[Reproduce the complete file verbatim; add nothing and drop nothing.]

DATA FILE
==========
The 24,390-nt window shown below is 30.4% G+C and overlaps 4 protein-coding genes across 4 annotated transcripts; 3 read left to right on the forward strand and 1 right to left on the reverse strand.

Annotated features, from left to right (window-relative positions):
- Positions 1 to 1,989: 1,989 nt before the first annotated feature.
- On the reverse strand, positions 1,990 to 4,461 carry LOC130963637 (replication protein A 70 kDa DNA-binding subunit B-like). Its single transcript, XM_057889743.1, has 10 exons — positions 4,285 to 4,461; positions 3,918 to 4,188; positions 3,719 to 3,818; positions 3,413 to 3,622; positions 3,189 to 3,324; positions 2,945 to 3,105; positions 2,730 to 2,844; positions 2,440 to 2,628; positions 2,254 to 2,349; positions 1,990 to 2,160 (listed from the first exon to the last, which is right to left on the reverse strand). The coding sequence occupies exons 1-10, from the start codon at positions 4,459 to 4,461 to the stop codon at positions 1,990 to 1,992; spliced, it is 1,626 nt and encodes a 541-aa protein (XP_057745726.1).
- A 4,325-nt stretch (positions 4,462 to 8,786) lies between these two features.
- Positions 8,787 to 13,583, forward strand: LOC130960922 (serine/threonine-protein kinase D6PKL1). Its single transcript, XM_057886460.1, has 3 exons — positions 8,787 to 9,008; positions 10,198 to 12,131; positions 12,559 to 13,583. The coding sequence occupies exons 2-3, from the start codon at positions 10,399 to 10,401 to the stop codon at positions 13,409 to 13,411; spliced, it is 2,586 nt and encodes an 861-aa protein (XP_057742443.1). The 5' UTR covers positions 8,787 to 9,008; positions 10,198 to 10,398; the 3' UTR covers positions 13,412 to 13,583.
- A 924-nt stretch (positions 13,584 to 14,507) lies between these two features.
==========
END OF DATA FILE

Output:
The 24,390-nt window shown below is 30.4% G+C and overlaps 4 protein-coding genes across 4 annotated transcripts; 3 read left to right on the forward strand and 1 right to left on the reverse strand.

Annotated features, from left to right (window-relative positions):
- Positions 1 to 1,989: 1,989 nt before the first annotated feature.
- On the reverse strand, positions 1,990 to 4,461 carry LOC130963637 (replication protein A 70 kDa DNA-binding subunit B-like). Its single transcript, XM_057889743.1, has 10 exons — positions 4,285 to 4,461; positions 3,918 to 4,188; positions 3,719 to 3,818; positions 3,413 to 3,622; positions 3,189 to 3,324; positions 2,945 to 3,105; positions 2,730 to 2,844; positions 2,440 to 2,628; positions 2,254 to 2,349; positions 1,990 to 2,160 (listed from the first exon to the last, which is right to left on the reverse strand). The coding sequence occupies exons 1-10, from the start codon at positions 4,459 to 4,461 to the stop codon at positions 1,990 to 1,992; spliced, it is 1,626 nt and encodes a 541-aa protein (XP_057745726.1).
- A 4,325-nt stretch (positions 4,462 to 8,786) lies between these two features.
- Positions 8,787 to 13,583, forward strand: LOC130960922 (serine/threonine-protein kinase D6PKL1). Its single transcript, XM_057886460.1, has 3 exons — positions 8,787 to 9,008; positions 10,198 to 12,131; positions 12,559 to 13,583. The coding sequence occupies exons 2-3, from the start codon at positions 10,399 to 10,401 to the stop codon at positions 13,409 to 13,411; spliced, it is 2,586 nt and encodes an 861-aa protein (XP_057742443.1). The 5' UTR covers positions 8,787 to 9,008; positions 10,198 to 10,398; the 3' UTR covers positions 13,412 to 13,583.
- A 924-nt stretch (positions 13,584 to 14,507) lies between these two features.